IRS Faces Perfect Storm With Shutdown Aftermath, Tax Law Implementation

Fort Lauderdale accountants
The IRS faces a challenging tax season.

As tax season approaches, the government shutdown, combined with implementation of Republican tax changes, the IRS faces an overwhelming challenge.

Officials have called many IRS workers back to their jobs for tax season. But many were not being paid. At the same time, the agency is trying to implement sweeping tax law changes.

According to the Washington Post:

Trainings for IRS employees on the new law have been postponed. Hundreds of centers that help taxpayers navigate the tax code will be closed for the duration of the shutdown. New regulations clarifying the more complex parts of the law are coming out at a significantly slower pace, and tax attorneys and accountants report struggling to get IRS officials on the phone for help.

The IRS has announced it will recall more than 30,000 unpaid workers for tax filing season, scheduled to begin later this month, bringing agency staffing levels close to 60 percent of its regular level. Congress also appropriated two years of funding for the implementation of the new law, creating a team at IRS whose work has been unimpeded by the lapse in appropriations.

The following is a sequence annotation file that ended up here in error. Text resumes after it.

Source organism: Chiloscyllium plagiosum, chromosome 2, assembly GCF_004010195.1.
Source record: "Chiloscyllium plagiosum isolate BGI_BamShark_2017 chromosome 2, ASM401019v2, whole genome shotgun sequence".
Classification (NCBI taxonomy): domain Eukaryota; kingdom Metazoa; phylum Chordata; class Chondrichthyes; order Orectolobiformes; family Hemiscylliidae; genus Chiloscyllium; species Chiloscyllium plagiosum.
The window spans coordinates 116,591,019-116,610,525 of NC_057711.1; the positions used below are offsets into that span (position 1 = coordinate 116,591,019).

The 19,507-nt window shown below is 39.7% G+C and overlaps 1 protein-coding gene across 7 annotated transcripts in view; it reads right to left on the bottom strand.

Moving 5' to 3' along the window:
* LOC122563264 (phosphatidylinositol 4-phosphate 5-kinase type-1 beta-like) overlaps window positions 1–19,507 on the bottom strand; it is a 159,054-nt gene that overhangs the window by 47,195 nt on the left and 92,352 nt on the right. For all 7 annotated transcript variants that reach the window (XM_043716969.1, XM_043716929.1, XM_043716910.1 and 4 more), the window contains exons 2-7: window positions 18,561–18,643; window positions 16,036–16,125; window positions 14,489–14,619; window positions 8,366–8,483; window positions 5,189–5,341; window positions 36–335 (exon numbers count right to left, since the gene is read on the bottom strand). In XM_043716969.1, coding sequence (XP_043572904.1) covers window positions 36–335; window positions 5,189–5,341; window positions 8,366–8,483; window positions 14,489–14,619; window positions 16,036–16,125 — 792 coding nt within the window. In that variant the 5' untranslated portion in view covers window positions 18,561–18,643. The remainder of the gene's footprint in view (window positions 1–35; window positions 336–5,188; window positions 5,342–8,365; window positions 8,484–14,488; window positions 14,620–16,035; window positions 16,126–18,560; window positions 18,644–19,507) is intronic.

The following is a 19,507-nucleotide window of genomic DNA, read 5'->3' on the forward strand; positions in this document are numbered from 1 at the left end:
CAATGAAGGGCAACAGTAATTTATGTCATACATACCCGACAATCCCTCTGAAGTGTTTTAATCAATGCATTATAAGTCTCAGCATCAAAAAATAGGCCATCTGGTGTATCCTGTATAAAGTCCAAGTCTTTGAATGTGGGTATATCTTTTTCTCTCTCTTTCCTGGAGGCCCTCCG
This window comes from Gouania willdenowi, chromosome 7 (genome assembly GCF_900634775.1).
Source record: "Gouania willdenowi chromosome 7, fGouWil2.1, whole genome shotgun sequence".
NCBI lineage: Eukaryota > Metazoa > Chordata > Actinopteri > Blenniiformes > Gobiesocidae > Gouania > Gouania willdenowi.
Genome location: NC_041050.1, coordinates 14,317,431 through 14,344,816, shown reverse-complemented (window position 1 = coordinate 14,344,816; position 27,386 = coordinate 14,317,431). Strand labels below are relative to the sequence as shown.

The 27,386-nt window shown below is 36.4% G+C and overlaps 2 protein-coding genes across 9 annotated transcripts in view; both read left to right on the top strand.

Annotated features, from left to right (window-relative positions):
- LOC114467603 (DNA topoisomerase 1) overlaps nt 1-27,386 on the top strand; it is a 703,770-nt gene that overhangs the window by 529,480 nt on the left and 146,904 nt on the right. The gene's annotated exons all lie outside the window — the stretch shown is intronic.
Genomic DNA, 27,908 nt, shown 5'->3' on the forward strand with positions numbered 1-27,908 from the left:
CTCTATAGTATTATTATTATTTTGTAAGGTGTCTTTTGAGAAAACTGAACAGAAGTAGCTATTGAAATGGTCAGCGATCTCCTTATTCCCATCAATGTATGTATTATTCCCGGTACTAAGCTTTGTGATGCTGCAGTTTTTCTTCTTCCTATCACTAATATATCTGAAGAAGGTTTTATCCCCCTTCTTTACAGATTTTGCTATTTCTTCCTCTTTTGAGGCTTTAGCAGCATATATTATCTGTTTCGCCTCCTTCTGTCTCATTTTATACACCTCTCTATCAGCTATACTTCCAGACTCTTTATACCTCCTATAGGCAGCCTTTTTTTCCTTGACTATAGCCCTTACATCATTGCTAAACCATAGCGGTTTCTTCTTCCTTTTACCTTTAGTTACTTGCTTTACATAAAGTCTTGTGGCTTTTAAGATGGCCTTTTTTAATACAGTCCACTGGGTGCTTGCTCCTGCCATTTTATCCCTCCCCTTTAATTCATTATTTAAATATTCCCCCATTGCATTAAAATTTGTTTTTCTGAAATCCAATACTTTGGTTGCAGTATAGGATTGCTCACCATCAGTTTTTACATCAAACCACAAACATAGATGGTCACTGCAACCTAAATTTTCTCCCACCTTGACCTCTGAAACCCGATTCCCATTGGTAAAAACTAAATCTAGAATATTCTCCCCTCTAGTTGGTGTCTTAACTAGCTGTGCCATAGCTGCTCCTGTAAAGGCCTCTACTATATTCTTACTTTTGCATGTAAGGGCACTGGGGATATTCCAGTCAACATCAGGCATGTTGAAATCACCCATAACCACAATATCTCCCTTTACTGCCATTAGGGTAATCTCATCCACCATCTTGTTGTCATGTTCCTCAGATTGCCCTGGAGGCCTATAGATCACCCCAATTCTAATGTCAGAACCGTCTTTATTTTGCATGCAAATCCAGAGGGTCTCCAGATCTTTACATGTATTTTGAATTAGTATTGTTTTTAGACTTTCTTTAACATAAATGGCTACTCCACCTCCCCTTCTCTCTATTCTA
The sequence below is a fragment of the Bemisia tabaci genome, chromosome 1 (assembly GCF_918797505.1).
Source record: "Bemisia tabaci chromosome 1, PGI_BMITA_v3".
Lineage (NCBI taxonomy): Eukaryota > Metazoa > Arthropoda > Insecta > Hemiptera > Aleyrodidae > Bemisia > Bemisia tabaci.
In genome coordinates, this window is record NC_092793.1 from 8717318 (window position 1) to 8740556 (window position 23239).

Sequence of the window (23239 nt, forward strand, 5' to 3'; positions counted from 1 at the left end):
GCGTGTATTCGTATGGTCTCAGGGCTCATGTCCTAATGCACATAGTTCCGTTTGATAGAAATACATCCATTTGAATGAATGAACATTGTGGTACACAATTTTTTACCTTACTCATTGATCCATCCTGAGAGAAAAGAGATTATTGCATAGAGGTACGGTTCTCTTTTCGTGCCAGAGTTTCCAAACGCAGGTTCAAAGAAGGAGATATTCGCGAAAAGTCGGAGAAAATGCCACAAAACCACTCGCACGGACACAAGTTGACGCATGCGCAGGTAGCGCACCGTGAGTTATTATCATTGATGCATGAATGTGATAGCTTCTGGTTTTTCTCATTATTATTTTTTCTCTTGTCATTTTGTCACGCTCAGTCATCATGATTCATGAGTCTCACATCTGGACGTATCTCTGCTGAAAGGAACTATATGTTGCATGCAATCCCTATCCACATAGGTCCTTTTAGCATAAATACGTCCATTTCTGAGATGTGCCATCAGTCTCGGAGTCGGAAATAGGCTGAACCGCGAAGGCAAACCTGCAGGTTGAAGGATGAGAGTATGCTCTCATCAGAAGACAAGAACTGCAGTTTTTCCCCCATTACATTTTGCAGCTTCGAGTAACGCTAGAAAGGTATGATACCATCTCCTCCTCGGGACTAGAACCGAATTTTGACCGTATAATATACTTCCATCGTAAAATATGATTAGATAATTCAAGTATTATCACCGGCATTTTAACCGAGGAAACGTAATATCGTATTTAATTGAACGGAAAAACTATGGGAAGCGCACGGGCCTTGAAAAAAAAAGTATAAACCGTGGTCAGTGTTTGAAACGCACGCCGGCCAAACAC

But the longer the shutdown goes on, the more vexing the rollout of the new law becomes. Tax practitioners and experts say they are worried about what they see as a series of hurdles that could undermine what several described as a thus far surprisingly smooth rollout of the law.

Bloomberg also notes the hurdles the IRS and taxpayers face in the coming months:

For individuals, the overhaul changed the tax brackets, expanded the child tax credit and eliminated or limited several niche breaks. Pass-through businesses now can get a 20 percent deduction on some of their income, but have to follow complicated rules to figure out if they qualify. Multinationals also face complex regulations related to their offshore profits.

“The agency will try to doggedly deliver the filing season, but it’s going to be ugly in moments in ways we haven’t yet even anticipated,” said Robert Kerr, the executive vice president of the National Association of Enrolled Agents, a group that represents licensed tax preparers.

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